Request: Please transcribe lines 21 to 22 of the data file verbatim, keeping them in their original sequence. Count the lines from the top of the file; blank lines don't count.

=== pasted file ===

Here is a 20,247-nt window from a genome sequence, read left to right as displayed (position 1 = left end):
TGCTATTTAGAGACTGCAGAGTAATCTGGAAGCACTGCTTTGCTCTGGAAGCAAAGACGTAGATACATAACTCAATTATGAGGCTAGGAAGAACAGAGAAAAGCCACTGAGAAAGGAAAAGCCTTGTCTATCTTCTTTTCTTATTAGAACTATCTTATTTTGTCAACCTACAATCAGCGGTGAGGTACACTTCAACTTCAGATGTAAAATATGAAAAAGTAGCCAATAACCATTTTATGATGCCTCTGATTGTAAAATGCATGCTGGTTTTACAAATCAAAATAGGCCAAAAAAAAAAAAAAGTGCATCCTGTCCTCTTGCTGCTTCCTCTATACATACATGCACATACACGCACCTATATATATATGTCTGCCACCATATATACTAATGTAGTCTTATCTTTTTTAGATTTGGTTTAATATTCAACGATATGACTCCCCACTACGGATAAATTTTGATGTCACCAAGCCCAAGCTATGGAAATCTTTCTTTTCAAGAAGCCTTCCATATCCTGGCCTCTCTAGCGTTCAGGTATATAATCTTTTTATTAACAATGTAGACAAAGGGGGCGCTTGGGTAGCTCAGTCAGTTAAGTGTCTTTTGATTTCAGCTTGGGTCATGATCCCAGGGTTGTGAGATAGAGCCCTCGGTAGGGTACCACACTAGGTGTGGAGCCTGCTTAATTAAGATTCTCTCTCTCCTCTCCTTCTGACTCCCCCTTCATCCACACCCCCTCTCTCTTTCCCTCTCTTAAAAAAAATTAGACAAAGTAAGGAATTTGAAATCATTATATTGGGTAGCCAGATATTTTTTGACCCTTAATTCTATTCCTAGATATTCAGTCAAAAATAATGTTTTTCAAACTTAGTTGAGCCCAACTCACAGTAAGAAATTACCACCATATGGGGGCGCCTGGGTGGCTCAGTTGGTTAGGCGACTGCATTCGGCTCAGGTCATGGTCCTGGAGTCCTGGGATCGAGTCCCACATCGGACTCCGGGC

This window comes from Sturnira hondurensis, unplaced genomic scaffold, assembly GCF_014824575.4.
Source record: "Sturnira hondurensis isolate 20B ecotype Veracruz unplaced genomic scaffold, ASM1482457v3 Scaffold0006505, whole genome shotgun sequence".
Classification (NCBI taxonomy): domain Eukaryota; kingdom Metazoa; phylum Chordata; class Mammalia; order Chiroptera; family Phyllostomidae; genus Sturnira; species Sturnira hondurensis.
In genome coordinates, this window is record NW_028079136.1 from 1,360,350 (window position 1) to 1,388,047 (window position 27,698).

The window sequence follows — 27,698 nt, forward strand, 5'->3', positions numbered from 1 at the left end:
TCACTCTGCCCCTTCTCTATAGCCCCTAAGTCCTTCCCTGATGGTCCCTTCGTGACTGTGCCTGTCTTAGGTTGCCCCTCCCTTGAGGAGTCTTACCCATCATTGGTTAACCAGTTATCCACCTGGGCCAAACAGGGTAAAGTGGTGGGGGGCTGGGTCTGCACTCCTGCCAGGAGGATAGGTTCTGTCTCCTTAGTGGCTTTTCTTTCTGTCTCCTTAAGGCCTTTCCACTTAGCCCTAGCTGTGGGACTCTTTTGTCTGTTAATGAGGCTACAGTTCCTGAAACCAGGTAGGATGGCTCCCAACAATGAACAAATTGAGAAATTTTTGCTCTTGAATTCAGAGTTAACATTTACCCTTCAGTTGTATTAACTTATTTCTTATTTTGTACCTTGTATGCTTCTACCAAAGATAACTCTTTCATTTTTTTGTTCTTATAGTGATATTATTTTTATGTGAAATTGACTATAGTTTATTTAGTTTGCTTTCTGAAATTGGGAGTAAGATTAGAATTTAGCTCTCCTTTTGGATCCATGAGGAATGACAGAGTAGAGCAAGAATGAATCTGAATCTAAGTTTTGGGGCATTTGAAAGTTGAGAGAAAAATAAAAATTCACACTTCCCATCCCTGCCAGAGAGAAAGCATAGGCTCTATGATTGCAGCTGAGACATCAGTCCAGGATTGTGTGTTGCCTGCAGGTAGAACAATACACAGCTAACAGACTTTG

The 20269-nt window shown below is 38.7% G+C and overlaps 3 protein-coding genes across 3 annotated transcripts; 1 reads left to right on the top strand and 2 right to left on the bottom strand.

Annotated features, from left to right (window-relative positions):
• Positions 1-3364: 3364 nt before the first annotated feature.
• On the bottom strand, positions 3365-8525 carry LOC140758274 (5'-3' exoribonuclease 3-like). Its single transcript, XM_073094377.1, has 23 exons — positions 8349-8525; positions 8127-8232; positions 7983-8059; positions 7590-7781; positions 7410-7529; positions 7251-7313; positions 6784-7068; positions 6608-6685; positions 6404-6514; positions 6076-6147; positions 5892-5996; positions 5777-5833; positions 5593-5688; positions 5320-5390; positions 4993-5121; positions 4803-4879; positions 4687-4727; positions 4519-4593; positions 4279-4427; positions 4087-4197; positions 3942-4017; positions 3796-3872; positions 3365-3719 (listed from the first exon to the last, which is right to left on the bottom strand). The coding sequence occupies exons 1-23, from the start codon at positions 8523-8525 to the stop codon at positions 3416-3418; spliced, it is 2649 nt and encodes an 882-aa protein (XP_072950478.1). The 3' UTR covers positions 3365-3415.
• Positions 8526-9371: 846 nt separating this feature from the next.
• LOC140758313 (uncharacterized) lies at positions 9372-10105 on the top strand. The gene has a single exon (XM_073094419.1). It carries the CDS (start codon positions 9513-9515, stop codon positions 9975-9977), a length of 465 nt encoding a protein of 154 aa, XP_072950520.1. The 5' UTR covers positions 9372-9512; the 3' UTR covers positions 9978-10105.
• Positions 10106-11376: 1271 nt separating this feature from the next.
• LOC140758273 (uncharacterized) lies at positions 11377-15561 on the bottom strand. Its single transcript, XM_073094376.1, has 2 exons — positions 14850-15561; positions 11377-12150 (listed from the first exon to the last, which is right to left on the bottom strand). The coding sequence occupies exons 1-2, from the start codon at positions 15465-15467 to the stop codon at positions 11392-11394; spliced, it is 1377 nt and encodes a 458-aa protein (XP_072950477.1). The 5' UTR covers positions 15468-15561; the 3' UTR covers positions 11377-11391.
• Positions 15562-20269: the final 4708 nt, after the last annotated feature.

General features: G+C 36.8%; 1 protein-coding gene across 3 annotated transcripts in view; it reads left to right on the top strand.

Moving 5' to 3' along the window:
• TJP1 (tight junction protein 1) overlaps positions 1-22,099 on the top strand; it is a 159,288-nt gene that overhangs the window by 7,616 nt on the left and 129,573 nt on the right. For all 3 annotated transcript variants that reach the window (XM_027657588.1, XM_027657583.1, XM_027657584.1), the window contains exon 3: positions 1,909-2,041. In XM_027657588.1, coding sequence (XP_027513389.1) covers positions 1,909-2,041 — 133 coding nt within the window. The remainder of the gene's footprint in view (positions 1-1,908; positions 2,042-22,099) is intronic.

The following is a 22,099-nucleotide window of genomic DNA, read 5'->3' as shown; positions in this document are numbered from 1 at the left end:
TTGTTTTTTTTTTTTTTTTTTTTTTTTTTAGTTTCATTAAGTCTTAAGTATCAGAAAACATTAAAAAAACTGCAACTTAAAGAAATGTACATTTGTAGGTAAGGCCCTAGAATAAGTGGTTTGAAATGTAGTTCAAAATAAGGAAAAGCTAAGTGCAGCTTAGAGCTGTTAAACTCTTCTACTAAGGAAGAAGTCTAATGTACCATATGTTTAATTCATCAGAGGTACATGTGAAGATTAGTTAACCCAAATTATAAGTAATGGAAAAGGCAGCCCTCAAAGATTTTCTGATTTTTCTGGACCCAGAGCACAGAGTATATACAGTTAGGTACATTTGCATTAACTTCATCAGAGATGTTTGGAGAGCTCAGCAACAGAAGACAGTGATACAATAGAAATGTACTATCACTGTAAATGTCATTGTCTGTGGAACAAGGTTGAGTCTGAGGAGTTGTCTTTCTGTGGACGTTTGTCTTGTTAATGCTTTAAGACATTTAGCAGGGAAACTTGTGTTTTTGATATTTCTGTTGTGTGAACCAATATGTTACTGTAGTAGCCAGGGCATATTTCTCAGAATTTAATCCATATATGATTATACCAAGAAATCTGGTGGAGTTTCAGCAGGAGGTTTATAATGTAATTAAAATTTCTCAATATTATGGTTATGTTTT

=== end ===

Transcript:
The following is a 22,099-nucleotide window of genomic DNA, read 5'->3' as shown; positions in this document are numbered from 1 at the left end:
TTGTTTTTTTTTTTTTTTTTTTTTTTTTTAGTTTCATTAAGTCTTAAGTATCAGAAAACATTAAAAAAACTGCAACTTAAAGAAATGTACATTTGTAGGTAAGGCCCTAGAATAAGTGGTTTGAAATGTAGTTCAAAATAAGGAAAAGCTAAGTGCAGCTTAGAGCTGTTAAACTCTTCTACTAAGGAAGAAGTCTAATGTACCATATGTTTAATTCATCAGAGGTACATGTGAAGATTAGTTAACCCAAATTATAAGTAATGGAAAAGGCAGCCCTCAAAGATTTTCTGATTTTTCTGGACCCAGAGCACAGAGTATATACAGTTAGGTACATTTGCATTAACTTCATCAGAGATGTTTGGAGAGCTCAGCAACAGAAGACAGTGATACAATAGAAATGTACTATCACTGTAAATGTCATTGTCTGTGGAACAAGGTTGAGTCTGAGGAGTTGTCTTTCTGTGGACGTTTGTCTTGTTAATGCTTTAAGACATTTAGCAGGGAAACTTGTGTTTTTGATATTTCTGTTGTGTGAACCAATATGTTACTGTAGTAGCCAGGGCATATTTCTCAGAATTTAATCCATATATGATTATACCAAGAAATCTGGTGGAGTTTCAGCAGGAGGTTTATAATGTAATTAAAATTTCTCAATATTATGGTTATGTTTT